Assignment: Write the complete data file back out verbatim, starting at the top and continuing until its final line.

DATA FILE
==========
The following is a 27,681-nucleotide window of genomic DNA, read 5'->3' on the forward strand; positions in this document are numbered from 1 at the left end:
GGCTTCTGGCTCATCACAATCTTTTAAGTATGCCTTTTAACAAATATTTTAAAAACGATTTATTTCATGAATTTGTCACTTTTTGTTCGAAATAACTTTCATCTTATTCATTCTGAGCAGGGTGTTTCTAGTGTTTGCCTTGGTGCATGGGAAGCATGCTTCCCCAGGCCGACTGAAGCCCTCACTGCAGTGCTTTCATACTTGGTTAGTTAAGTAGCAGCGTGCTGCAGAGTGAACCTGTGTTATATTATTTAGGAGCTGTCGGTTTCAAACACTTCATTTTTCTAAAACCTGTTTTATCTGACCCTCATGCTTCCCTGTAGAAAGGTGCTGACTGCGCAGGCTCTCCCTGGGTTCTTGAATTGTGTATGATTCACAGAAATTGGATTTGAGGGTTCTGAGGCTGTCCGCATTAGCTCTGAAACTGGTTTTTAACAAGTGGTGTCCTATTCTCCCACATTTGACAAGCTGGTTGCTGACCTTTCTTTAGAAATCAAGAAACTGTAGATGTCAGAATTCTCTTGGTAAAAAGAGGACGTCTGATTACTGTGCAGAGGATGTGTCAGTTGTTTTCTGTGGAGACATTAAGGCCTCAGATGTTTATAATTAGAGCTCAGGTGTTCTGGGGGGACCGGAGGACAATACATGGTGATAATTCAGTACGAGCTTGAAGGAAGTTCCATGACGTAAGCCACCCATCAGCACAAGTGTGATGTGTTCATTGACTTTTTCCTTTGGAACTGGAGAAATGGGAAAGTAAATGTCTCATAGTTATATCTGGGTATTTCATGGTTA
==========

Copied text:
The following is a 27,681-nucleotide window of genomic DNA, read 5'->3' on the forward strand; positions in this document are numbered from 1 at the left end:
GGCTTCTGGCTCATCACAATCTTTTAAGTATGCCTTTTAACAAATATTTTAAAAACGATTTATTTCATGAATTTGTCACTTTTTGTTCGAAATAACTTTCATCTTATTCATTCTGAGCAGGGTGTTTCTAGTGTTTGCCTTGGTGCATGGGAAGCATGCTTCCCCAGGCCGACTGAAGCCCTCACTGCAGTGCTTTCATACTTGGTTAGTTAAGTAGCAGCGTGCTGCAGAGTGAACCTGTGTTATATTATTTAGGAGCTGTCGGTTTCAAACACTTCATTTTTCTAAAACCTGTTTTATCTGACCCTCATGCTTCCCTGTAGAAAGGTGCTGACTGCGCAGGCTCTCCCTGGGTTCTTGAATTGTGTATGATTCACAGAAATTGGATTTGAGGGTTCTGAGGCTGTCCGCATTAGCTCTGAAACTGGTTTTTAACAAGTGGTGTCCTATTCTCCCACATTTGACAAGCTGGTTGCTGACCTTTCTTTAGAAATCAAGAAACTGTAGATGTCAGAATTCTCTTGGTAAAAAGAGGACGTCTGATTACTGTGCAGAGGATGTGTCAGTTGTTTTCTGTGGAGACATTAAGGCCTCAGATGTTTATAATTAGAGCTCAGGTGTTCTGGGGGGACCGGAGGACAATACATGGTGATAATTCAGTACGAGCTTGAAGGAAGTTCCATGACGTAAGCCACCCATCAGCACAAGTGTGATGTGTTCATTGACTTTTTCCTTTGGAACTGGAGAAATGGGAAAGTAAATGTCTCATAGTTATATCTGGGTATTTCATGGTTA